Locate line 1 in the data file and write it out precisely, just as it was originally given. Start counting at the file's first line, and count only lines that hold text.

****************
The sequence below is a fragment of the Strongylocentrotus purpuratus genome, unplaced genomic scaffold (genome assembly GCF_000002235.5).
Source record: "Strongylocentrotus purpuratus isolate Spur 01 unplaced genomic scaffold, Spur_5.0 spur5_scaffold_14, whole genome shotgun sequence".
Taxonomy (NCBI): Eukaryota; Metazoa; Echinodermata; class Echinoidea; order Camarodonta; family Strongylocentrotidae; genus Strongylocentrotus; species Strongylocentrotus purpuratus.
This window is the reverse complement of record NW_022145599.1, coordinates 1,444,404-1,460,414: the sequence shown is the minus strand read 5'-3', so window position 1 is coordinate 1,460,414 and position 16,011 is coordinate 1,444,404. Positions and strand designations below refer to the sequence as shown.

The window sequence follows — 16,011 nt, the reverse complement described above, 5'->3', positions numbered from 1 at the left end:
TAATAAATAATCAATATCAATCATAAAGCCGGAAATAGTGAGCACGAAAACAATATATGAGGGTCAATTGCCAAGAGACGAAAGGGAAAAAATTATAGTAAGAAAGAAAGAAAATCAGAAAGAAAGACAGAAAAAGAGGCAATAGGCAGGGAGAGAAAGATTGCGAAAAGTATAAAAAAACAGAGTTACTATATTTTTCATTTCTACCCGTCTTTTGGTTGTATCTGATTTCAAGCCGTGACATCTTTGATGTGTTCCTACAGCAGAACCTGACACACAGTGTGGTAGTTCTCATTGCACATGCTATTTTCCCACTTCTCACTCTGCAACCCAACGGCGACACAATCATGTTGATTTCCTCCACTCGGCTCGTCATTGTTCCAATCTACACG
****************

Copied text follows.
The sequence below is a fragment of the Strongylocentrotus purpuratus genome, unplaced genomic scaffold (genome assembly GCF_000002235.5).